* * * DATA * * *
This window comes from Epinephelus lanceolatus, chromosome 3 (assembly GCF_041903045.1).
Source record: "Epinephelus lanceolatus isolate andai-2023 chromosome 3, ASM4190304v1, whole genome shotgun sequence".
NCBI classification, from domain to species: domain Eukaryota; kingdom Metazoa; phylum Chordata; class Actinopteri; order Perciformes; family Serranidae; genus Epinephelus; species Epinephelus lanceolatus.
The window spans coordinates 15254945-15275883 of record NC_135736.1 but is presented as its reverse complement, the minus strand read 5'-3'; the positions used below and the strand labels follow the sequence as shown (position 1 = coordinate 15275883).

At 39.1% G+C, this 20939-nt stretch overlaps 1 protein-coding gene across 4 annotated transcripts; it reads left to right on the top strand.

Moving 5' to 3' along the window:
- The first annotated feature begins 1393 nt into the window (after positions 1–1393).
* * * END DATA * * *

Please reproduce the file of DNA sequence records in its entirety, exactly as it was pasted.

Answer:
This window comes from Epinephelus lanceolatus, chromosome 3 (assembly GCF_041903045.1).
Source record: "Epinephelus lanceolatus isolate andai-2023 chromosome 3, ASM4190304v1, whole genome shotgun sequence".
NCBI classification, from domain to species: domain Eukaryota; kingdom Metazoa; phylum Chordata; class Actinopteri; order Perciformes; family Serranidae; genus Epinephelus; species Epinephelus lanceolatus.
The window spans coordinates 15254945-15275883 of record NC_135736.1 but is presented as its reverse complement, the minus strand read 5'-3'; the positions used below and the strand labels follow the sequence as shown (position 1 = coordinate 15275883).

At 39.1% G+C, this 20939-nt stretch overlaps 1 protein-coding gene across 4 annotated transcripts; it reads left to right on the top strand.

Moving 5' to 3' along the window:
- The first annotated feature begins 1393 nt into the window (after positions 1–1393).